Benn Steil, Senior Fellow and Director of International Economics
The International Monetary Fund (IMF) is, with the European Commission and the European Central Bank, part of the so-called troika responsible for setting the conditions that the Greek government must meet to secure continued official financial support. Greece is the eurozone's largest IMF program beneficiary, with about €28 billion in outstanding loans from the IMF. Only the private sector has thus far been obliged to suffer write-offs, of €105 billion, on Greek debt.
Greece's massive debt restructuring in March of 2012 reduced the country's debt from 170 percent of gross domestic product to 150 percent—a level that still appeared unsupportable to many expert outside observers at the time. The IMF estimates that Greek GDP will fall a further 4.2 percent in 2013, after having fallen 16 percent between 2009 and 2012. Greek debt now stands at 157 percent of its GDP.
A recent IMF report argued that Greek debt should have been restructured much earlier, in 2011. The IMF is now threatening to suspend further aid disbursements to Greece unless a new €3-4 billion gap can be plugged by Greece and its eurozone creditors.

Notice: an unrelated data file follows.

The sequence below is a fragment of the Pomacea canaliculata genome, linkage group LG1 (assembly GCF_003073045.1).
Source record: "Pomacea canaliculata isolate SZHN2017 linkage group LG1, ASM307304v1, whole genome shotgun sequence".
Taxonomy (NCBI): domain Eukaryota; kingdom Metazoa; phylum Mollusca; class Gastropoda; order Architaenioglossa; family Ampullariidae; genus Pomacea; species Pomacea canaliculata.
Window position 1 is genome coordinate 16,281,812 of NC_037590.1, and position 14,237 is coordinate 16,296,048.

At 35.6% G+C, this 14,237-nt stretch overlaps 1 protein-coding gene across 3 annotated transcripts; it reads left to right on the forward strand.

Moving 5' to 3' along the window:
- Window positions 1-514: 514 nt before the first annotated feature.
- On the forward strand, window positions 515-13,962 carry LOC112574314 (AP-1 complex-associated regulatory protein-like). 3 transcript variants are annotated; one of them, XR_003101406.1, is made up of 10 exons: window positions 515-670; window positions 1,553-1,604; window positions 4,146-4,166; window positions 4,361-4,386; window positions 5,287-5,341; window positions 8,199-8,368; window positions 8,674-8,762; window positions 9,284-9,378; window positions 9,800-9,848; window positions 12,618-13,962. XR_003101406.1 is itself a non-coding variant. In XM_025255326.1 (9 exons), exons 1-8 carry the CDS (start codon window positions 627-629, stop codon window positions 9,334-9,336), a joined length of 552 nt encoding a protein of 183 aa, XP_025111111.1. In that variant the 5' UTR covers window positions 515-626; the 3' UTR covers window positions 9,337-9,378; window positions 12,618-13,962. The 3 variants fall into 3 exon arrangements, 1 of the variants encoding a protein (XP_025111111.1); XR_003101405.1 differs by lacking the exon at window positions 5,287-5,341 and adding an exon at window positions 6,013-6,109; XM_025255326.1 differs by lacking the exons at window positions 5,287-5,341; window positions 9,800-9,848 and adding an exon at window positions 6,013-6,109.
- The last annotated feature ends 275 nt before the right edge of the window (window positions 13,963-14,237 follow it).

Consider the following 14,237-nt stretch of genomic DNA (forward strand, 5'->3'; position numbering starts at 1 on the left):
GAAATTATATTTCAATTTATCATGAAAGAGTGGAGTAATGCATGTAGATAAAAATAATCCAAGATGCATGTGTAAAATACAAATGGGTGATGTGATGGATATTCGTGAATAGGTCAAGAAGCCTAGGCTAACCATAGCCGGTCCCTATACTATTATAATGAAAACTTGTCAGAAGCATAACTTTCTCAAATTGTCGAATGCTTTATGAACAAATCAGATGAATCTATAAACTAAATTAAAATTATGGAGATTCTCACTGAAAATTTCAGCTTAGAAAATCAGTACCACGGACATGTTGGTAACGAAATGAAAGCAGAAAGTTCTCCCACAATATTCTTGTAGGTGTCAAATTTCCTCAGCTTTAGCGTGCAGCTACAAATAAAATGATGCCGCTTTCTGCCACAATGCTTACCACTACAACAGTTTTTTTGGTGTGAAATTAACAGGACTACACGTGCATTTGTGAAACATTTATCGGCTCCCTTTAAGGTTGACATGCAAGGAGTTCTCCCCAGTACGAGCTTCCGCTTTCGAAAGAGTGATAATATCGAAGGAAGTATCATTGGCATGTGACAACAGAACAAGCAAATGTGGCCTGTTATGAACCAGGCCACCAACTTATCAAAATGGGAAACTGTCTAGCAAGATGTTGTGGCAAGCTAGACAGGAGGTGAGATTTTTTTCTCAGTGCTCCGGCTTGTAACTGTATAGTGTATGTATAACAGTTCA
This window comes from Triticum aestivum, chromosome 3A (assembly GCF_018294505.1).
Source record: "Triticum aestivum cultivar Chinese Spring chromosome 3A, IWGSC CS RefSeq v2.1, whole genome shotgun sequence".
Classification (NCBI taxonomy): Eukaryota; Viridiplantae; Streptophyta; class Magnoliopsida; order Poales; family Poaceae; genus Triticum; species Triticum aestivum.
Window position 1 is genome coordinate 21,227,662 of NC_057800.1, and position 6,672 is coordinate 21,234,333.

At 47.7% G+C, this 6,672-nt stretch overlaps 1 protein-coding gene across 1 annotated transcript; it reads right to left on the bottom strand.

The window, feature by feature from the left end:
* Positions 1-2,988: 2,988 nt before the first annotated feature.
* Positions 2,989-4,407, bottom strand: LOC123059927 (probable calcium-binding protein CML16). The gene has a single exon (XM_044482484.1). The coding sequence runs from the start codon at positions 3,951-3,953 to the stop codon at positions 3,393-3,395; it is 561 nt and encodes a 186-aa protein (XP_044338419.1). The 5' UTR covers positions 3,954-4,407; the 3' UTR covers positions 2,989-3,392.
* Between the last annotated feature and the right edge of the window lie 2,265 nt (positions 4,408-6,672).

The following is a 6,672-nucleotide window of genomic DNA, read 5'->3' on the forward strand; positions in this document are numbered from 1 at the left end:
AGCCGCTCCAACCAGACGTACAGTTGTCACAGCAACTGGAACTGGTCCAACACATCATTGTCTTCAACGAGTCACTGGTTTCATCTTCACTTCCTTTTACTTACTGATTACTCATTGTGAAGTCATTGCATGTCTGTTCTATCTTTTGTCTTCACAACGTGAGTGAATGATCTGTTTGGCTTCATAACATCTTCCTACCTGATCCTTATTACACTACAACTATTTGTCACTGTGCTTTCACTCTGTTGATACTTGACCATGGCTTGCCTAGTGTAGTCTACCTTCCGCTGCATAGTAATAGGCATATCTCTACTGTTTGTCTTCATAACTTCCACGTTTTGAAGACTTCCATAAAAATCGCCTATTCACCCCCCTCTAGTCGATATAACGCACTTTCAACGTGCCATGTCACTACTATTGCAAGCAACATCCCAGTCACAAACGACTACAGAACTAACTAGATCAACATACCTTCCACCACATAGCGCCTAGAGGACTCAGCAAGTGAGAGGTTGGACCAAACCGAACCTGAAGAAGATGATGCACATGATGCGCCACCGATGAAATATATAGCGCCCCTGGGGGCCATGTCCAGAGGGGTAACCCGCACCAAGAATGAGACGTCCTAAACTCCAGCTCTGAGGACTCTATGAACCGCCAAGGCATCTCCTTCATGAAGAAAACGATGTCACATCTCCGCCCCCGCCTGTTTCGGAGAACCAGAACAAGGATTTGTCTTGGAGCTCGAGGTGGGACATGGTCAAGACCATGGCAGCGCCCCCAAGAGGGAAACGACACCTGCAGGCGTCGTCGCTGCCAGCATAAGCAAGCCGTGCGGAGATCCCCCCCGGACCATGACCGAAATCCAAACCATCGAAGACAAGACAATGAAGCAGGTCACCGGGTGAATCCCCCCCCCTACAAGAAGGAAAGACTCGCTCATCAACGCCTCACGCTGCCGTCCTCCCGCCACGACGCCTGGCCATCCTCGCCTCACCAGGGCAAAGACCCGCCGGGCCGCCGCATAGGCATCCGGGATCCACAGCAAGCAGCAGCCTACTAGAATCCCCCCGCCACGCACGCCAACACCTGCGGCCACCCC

Would Greece be in a better position today if the IMF had addressed the crisis differently, after it was first approached for assistance back in 2010? The IMF is a lending institution and does not give grants-in-aid, so the best it could have done would have been to pressure Greece and its creditors to work out an earlier restructuring and a more credible official eurozone assistance package, using the withholding of IMF lending facilities as a stick. Given that Greece's eurozone creditors were in steadfast denial that write-offs or outright transfers were necessary or desirable, however, such a strategy would, at best, only have brought about a slightly earlier—but still insufficient—restructuring.